And we are back with the second part. Enjoy.
I move the canvas to the living room for … well, I don’t know yet. I try to paint the canvas using the painting equipment but apparently this guy needs a model to be able to paint his own father. Maybe Nikopol never saw him before? Probably. So I’m supposed to find some kind of picture of his father. There’s nothing more in the apartment so I guess I already have what’s neccessary. Mmhhh, only the old movie could possibly have something to do with him, and there’s a projector in the living room! How perfectly convenient.
This is where my real complaints start: It’s unneccessarily cumbersome how this puzzle is managed. One would think that using the film with the projector would result in problem solved. Well, no. You can move the projector between two different positions: facing the canvas and facing a screen over the fireplace. Neat. Now why exactly do I need the projector to be in one of these positions to open it’s case? I didn’t realize I could open it until I started to suspect a bad puzzle design and then clicked on several different parts of the projector in boths positions. Once opened, I placed the film inside, closed it and started the film, which strangely turned the camera away from the canvas, facing the screen before playing the movie. I already figured this one out, you know? The film is going to show a portrait of Nikopol’s father and I will have to paint over the projection. It was a clever puzzle, I have to point at the canvas, why the game doesn’t let me?
To be fair, this could be attributed to a lack of feedback. Having the cursor change when pointing at something interactive is the minimum feedback required but the information given to the player is so little that sometimes you have to add a context so the player knows what he’s pointing at. In this example I’m always pointing at the projector but I never know when I’m pointing at the whole thing and when I’m pointing at some particular part of it. I don’t know what I’m pointing at since it’s not intuitive enough. To fix this there are a number of different ways already implemented by other graphic adventures. For instance, when pointing at something interactive, put a text below the cursor describing what’s been pointed at. Or higlight the object itself, making it clear you are pointing at the film case instead of the whole projector.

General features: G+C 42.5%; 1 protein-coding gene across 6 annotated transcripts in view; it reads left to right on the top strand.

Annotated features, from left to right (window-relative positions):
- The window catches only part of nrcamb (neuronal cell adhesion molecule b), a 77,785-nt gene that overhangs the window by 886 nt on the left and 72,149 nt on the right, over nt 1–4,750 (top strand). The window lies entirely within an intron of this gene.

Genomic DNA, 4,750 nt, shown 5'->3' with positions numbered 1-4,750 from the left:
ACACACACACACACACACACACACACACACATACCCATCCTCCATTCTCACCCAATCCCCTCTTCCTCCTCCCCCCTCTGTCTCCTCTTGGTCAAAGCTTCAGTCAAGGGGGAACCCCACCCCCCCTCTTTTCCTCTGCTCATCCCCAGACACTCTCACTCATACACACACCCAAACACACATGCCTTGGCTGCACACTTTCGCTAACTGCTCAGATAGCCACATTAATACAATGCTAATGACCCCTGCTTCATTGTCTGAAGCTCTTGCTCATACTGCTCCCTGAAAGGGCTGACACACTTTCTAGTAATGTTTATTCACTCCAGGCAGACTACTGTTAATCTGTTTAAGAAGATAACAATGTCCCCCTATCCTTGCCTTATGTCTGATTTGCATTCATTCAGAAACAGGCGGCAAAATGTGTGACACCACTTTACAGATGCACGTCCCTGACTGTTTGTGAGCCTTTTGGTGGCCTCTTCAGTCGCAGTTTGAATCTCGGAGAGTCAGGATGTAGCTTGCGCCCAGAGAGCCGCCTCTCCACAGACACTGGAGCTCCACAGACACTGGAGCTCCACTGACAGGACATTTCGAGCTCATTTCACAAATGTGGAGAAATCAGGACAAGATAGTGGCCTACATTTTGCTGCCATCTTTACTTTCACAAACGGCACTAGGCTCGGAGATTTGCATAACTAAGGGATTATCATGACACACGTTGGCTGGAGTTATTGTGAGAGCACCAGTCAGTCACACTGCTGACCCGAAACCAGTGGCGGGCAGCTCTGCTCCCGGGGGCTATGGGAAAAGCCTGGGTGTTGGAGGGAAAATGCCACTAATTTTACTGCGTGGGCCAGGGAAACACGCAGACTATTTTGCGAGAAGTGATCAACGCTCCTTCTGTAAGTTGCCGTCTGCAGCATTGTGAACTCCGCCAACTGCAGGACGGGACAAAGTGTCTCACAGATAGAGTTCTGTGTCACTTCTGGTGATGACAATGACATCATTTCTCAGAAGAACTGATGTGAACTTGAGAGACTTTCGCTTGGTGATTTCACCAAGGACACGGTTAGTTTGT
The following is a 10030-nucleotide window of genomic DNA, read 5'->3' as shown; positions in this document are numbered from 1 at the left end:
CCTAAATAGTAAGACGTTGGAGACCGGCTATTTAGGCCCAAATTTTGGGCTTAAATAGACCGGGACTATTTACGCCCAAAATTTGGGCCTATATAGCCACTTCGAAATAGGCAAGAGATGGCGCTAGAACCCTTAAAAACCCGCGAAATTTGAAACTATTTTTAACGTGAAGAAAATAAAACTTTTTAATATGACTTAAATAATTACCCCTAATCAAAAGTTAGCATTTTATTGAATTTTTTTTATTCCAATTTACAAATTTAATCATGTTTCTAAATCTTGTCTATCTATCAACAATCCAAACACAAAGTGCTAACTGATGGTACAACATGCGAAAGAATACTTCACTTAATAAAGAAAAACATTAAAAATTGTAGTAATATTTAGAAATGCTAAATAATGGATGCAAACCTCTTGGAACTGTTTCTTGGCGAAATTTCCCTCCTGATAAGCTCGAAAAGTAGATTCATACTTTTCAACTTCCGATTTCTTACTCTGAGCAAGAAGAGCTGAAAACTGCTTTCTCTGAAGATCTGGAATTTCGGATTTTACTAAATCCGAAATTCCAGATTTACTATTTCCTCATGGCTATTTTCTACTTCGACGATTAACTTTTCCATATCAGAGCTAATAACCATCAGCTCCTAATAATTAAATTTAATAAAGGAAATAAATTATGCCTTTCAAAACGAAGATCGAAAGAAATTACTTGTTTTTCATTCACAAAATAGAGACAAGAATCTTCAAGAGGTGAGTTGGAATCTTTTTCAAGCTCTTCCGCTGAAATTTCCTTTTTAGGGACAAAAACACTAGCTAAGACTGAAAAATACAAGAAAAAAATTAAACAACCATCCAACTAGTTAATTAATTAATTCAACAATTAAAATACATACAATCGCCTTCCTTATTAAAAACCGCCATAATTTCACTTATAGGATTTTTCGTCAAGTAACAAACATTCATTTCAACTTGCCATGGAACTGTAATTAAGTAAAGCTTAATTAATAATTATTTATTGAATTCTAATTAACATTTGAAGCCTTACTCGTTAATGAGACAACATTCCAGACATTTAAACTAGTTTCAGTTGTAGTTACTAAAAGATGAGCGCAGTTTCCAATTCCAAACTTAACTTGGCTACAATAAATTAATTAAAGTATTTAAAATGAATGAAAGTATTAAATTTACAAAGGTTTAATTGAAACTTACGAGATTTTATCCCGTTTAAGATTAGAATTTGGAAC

Moving on, the film is in black and white and it pictures nothing but Nikopol’s father’s head. Oh, how unexpected, can I turn the projector now? Yep, now I can. Why exactly couldn’t I do that earlier? Ah, yes, because the designer wants me to do everything in a especific order. Sound the alarms people! This is poor puzzle design, there’s no way around it. “Think like the designer” type of puzzles are not entertaining. It never is, it never was and it never will be.
Where was I? Oh, right, minigame time! I didn’t expect this sort of thing at all. The player now has to select between black, white, and various different shades of grey and then select what part of the painting will be covered in it. It’s fairly simple, too simple actually once you learn how it works. No big deal, it’s just a neat distraction. It doesn’t make much sense that the guy always uses the same canvas and if you don’t get it right before trying to leave, the painting magically resets. It’s rather inmersion breaking but I can live with it. From bottom to up the colors are white for the shirt, from dark grey to light grey for the face and black for the hair. Once it is painted correctly Nikopol will express how pleased he is with it and we leave the minigame automatically.